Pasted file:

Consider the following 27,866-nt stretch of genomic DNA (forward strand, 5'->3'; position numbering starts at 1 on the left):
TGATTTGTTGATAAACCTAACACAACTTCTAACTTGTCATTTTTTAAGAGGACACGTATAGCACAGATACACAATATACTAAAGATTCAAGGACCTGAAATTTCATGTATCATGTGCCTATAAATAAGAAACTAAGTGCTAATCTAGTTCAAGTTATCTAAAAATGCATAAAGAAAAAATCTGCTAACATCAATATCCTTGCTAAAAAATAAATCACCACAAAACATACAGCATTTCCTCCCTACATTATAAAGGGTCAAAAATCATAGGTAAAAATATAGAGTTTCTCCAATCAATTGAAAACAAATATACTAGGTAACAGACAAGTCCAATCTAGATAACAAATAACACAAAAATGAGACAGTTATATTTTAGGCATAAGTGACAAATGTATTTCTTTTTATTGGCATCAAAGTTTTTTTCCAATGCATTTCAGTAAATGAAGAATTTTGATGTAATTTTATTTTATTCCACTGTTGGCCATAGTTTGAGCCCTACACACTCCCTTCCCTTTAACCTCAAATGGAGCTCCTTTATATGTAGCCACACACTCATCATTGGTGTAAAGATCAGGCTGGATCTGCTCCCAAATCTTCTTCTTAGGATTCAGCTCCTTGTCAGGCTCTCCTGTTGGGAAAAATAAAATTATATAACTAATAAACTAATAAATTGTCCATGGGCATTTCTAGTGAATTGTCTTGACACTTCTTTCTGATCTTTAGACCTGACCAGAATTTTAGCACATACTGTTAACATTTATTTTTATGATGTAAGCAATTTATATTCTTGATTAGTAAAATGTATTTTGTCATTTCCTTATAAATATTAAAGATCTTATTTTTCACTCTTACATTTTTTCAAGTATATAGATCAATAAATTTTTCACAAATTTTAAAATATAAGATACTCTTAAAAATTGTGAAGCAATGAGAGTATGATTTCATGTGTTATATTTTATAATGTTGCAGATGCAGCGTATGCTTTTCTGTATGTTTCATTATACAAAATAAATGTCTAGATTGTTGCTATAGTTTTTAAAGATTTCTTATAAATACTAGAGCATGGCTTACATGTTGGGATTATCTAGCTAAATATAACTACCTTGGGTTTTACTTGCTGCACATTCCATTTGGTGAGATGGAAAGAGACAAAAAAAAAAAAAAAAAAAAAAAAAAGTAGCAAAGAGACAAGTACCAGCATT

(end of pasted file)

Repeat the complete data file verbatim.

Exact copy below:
Consider the following 27,866-nt stretch of genomic DNA (forward strand, 5'->3'; position numbering starts at 1 on the left):
TGATTTGTTGATAAACCTAACACAACTTCTAACTTGTCATTTTTTAAGAGGACACGTATAGCACAGATACACAATATACTAAAGATTCAAGGACCTGAAATTTCATGTATCATGTGCCTATAAATAAGAAACTAAGTGCTAATCTAGTTCAAGTTATCTAAAAATGCATAAAGAAAAAATCTGCTAACATCAATATCCTTGCTAAAAAATAAATCACCACAAAACATACAGCATTTCCTCCCTACATTATAAAGGGTCAAAAATCATAGGTAAAAATATAGAGTTTCTCCAATCAATTGAAAACAAATATACTAGGTAACAGACAAGTCCAATCTAGATAACAAATAACACAAAAATGAGACAGTTATATTTTAGGCATAAGTGACAAATGTATTTCTTTTTATTGGCATCAAAGTTTTTTTCCAATGCATTTCAGTAAATGAAGAATTTTGATGTAATTTTATTTTATTCCACTGTTGGCCATAGTTTGAGCCCTACACACTCCCTTCCCTTTAACCTCAAATGGAGCTCCTTTATATGTAGCCACACACTCATCATTGGTGTAAAGATCAGGCTGGATCTGCTCCCAAATCTTCTTCTTAGGATTCAGCTCCTTGTCAGGCTCTCCTGTTGGGAAAAATAAAATTATATAACTAATAAACTAATAAATTGTCCATGGGCATTTCTAGTGAATTGTCTTGACACTTCTTTCTGATCTTTAGACCTGACCAGAATTTTAGCACATACTGTTAACATTTATTTTTATGATGTAAGCAATTTATATTCTTGATTAGTAAAATGTATTTTGTCATTTCCTTATAAATATTAAAGATCTTATTTTTCACTCTTACATTTTTTCAAGTATATAGATCAATAAATTTTTCACAAATTTTAAAATATAAGATACTCTTAAAAATTGTGAAGCAATGAGAGTATGATTTCATGTGTTATATTTTATAATGTTGCAGATGCAGCGTATGCTTTTCTGTATGTTTCATTATACAAAATAAATGTCTAGATTGTTGCTATAGTTTTTAAAGATTTCTTATAAATACTAGAGCATGGCTTACATGTTGGGATTATCTAGCTAAATATAACTACCTTGGGTTTTACTTGCTGCACATTCCATTTGGTGAGATGGAAAGAGACAAAAAAAAAAAAAAAAAAAAAAAAAAGTAGCAAAGAGACAAGTACCAGCATT